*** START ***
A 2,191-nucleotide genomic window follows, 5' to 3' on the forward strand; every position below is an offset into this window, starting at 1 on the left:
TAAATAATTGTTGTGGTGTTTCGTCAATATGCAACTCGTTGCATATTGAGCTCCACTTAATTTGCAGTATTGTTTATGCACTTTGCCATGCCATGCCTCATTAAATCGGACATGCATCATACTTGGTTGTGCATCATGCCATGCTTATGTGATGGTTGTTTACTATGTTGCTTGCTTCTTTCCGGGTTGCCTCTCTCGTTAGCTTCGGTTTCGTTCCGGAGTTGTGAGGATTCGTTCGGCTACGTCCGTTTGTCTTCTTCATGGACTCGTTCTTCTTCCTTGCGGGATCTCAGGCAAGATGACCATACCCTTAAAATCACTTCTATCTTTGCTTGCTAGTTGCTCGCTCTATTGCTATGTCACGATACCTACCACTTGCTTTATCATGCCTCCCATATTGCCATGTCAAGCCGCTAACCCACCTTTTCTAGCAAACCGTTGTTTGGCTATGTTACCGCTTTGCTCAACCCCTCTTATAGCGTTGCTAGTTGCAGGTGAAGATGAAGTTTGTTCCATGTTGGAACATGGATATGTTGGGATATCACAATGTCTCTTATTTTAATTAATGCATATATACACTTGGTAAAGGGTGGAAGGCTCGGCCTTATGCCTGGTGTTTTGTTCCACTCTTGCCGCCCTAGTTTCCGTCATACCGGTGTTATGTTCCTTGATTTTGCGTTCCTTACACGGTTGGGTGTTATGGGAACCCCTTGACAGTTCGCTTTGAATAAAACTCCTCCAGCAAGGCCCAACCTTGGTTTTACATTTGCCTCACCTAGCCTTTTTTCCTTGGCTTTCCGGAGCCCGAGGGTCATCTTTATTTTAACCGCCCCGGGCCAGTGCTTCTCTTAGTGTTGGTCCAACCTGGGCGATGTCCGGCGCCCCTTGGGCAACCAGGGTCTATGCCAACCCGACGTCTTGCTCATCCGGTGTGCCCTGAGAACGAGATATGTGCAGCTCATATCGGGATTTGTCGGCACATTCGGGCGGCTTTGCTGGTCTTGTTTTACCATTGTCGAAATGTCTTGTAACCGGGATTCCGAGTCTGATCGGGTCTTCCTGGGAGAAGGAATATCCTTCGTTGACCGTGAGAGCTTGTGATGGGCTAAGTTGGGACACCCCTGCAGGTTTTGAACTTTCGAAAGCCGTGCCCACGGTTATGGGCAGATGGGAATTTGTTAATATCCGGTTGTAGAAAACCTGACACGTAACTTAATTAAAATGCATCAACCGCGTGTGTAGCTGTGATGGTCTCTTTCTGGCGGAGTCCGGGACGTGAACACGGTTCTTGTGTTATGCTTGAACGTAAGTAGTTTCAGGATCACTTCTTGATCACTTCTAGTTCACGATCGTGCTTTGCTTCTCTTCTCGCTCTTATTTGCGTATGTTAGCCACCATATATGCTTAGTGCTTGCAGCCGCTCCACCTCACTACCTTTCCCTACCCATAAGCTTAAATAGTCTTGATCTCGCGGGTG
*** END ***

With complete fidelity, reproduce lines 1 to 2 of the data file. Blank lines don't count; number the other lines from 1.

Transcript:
A 2,191-nucleotide genomic window follows, 5' to 3' on the forward strand; every position below is an offset into this window, starting at 1 on the left:
TAAATAATTGTTGTGGTGTTTCGTCAATATGCAACTCGTTGCATATTGAGCTCCACTTAATTTGCAGTATTGTTTATGCACTTTGCCATGCCATGCCTCATTAAATCGGACATGCATCATACTTGGTTGTGCATCATGCCATGCTTATGTGATGGTTGTTTACTATGTTGCTTGCTTCTTTCCGGGTTGCCTCTCTCGTTAGCTTCGGTTTCGTTCCGGAGTTGTGAGGATTCGTTCGGCTACGTCCGTTTGTCTTCTTCATGGACTCGTTCTTCTTCCTTGCGGGATCTCAGGCAAGATGACCATACCCTTAAAATCACTTCTATCTTTGCTTGCTAGTTGCTCGCTCTATTGCTATGTCACGATACCTACCACTTGCTTTATCATGCCTCCCATATTGCCATGTCAAGCCGCTAACCCACCTTTTCTAGCAAACCGTTGTTTGGCTATGTTACCGCTTTGCTCAACCCCTCTTATAGCGTTGCTAGTTGCAGGTGAAGATGAAGTTTGTTCCATGTTGGAACATGGATATGTTGGGATATCACAATGTCTCTTATTTTAATTAATGCATATATACACTTGGTAAAGGGTGGAAGGCTCGGCCTTATGCCTGGTGTTTTGTTCCACTCTTGCCGCCCTAGTTTCCGTCATACCGGTGTTATGTTCCTTGATTTTGCGTTCCTTACACGGTTGGGTGTTATGGGAACCCCTTGACAGTTCGCTTTGAATAAAACTCCTCCAGCAAGGCCCAACCTTGGTTTTACATTTGCCTCACCTAGCCTTTTTTCCTTGGCTTTCCGGAGCCCGAGGGTCATCTTTATTTTAACCGCCCCGGGCCAGTGCTTCTCTTAGTGTTGGTCCAACCTGGGCGATGTCCGGCGCCCCTTGGGCAACCAGGGTCTATGCCAACCCGACGTCTTGCTCATCCGGTGTGCCCTGAGAACGAGATATGTGCAGCTCATATCGGGATTTGTCGGCACATTCGGGCGGCTTTGCTGGTCTTGTTTTACCATTGTCGAAATGTCTTGTAACCGGGATTCCGAGTCTGATCGGGTCTTCCTGGGAGAAGGAATATCCTTCGTTGACCGTGAGAGCTTGTGATGGGCTAAGTTGGGACACCCCTGCAGGTTTTGAACTTTCGAAAGCCGTGCCCACGGTTATGGGCAGATGGGAATTTGTTAATATCCGGTTGTAGAAAACCTGACACGTAACTTAATTAAAATGCATCAACCGCGTGTGTAGCTGTGATGGTCTCTTTCTGGCGGAGTCCGGGACGTGAACACGGTTCTTGTGTTATGCTTGAACGTAAGTAGTTTCAGGATCACTTCTTGATCACTTCTAGTTCACGATCGTGCTTTGCTTCTCTTCTCGCTCTTATTTGCGTATGTTAGCCACCATATATGCTTAGTGCTTGCAGCCGCTCCACCTCACTACCTTTCCCTACCCATAAGCTTAAATAGTCTTGATCTCGCGGGTG